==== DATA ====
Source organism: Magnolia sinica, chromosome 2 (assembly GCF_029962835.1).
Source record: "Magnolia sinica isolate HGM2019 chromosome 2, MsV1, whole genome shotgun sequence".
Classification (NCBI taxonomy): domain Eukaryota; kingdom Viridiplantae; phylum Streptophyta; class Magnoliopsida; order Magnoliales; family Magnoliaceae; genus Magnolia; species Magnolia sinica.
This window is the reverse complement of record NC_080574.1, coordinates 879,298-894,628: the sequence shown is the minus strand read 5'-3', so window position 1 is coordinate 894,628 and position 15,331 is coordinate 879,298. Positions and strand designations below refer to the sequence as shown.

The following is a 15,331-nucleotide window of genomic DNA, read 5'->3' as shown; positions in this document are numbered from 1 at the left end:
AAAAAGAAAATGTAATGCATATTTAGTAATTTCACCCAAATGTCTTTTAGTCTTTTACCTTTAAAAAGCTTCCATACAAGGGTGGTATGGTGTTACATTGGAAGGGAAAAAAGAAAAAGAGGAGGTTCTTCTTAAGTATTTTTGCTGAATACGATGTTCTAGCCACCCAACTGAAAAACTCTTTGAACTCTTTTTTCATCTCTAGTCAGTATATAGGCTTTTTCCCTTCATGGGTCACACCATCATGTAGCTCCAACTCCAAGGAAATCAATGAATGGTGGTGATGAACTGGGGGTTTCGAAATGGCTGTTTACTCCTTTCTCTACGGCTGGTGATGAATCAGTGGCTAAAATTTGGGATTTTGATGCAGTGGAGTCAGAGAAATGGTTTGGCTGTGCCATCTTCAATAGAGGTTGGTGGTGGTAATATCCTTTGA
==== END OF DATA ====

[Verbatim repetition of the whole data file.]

Source organism: Magnolia sinica, chromosome 2 (assembly GCF_029962835.1).
Source record: "Magnolia sinica isolate HGM2019 chromosome 2, MsV1, whole genome shotgun sequence".
Classification (NCBI taxonomy): domain Eukaryota; kingdom Viridiplantae; phylum Streptophyta; class Magnoliopsida; order Magnoliales; family Magnoliaceae; genus Magnolia; species Magnolia sinica.
This window is the reverse complement of record NC_080574.1, coordinates 879,298-894,628: the sequence shown is the minus strand read 5'-3', so window position 1 is coordinate 894,628 and position 15,331 is coordinate 879,298. Positions and strand designations below refer to the sequence as shown.

The following is a 15,331-nucleotide window of genomic DNA, read 5'->3' as shown; positions in this document are numbered from 1 at the left end:
AAAAAGAAAATGTAATGCATATTTAGTAATTTCACCCAAATGTCTTTTAGTCTTTTACCTTTAAAAAGCTTCCATACAAGGGTGGTATGGTGTTACATTGGAAGGGAAAAAAGAAAAAGAGGAGGTTCTTCTTAAGTATTTTTGCTGAATACGATGTTCTAGCCACCCAACTGAAAAACTCTTTGAACTCTTTTTTCATCTCTAGTCAGTATATAGGCTTTTTCCCTTCATGGGTCACACCATCATGTAGCTCCAACTCCAAGGAAATCAATGAATGGTGGTGATGAACTGGGGGTTTCGAAATGGCTGTTTACTCCTTTCTCTACGGCTGGTGATGAATCAGTGGCTAAAATTTGGGATTTTGATGCAGTGGAGTCAGAGAAATGGTTTGGCTGTGCCATCTTCAATAGAGGTTGGTGGTGGTAATATCCTTTGA